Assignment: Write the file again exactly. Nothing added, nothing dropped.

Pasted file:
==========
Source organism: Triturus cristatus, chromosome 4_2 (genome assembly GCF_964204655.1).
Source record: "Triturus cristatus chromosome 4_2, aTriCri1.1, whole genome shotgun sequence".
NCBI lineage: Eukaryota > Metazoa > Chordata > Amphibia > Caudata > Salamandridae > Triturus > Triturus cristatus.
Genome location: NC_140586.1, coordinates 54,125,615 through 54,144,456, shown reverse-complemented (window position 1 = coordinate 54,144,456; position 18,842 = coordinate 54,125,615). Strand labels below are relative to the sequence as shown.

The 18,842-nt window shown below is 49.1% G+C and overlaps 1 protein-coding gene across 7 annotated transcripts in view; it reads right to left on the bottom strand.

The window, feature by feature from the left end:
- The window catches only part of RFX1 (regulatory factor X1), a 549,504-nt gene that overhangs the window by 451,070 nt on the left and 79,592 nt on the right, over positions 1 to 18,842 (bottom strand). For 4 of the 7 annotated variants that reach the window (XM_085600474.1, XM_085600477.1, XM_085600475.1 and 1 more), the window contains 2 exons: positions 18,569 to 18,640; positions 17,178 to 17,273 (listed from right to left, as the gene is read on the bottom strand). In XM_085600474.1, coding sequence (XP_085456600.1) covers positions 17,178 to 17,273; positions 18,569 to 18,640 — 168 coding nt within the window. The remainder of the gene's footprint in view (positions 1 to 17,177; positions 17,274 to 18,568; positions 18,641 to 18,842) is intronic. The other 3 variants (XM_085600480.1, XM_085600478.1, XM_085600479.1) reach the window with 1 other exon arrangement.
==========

Source organism: Triturus cristatus, chromosome 4_2 (genome assembly GCF_964204655.1).
Source record: "Triturus cristatus chromosome 4_2, aTriCri1.1, whole genome shotgun sequence".
NCBI lineage: Eukaryota > Metazoa > Chordata > Amphibia > Caudata > Salamandridae > Triturus > Triturus cristatus.
Genome location: NC_140586.1, coordinates 54,125,615 through 54,144,456, shown reverse-complemented (window position 1 = coordinate 54,144,456; position 18,842 = coordinate 54,125,615). Strand labels below are relative to the sequence as shown.

The 18,842-nt window shown below is 49.1% G+C and overlaps 1 protein-coding gene across 7 annotated transcripts in view; it reads right to left on the bottom strand.

The window, feature by feature from the left end:
- The window catches only part of RFX1 (regulatory factor X1), a 549,504-nt gene that overhangs the window by 451,070 nt on the left and 79,592 nt on the right, over positions 1 to 18,842 (bottom strand). For 4 of the 7 annotated variants that reach the window (XM_085600474.1, XM_085600477.1, XM_085600475.1 and 1 more), the window contains 2 exons: positions 18,569 to 18,640; positions 17,178 to 17,273 (listed from right to left, as the gene is read on the bottom strand). In XM_085600474.1, coding sequence (XP_085456600.1) covers positions 17,178 to 17,273; positions 18,569 to 18,640 — 168 coding nt within the window. The remainder of the gene's footprint in view (positions 1 to 17,177; positions 17,274 to 18,568; positions 18,641 to 18,842) is intronic. The other 3 variants (XM_085600480.1, XM_085600478.1, XM_085600479.1) reach the window with 1 other exon arrangement.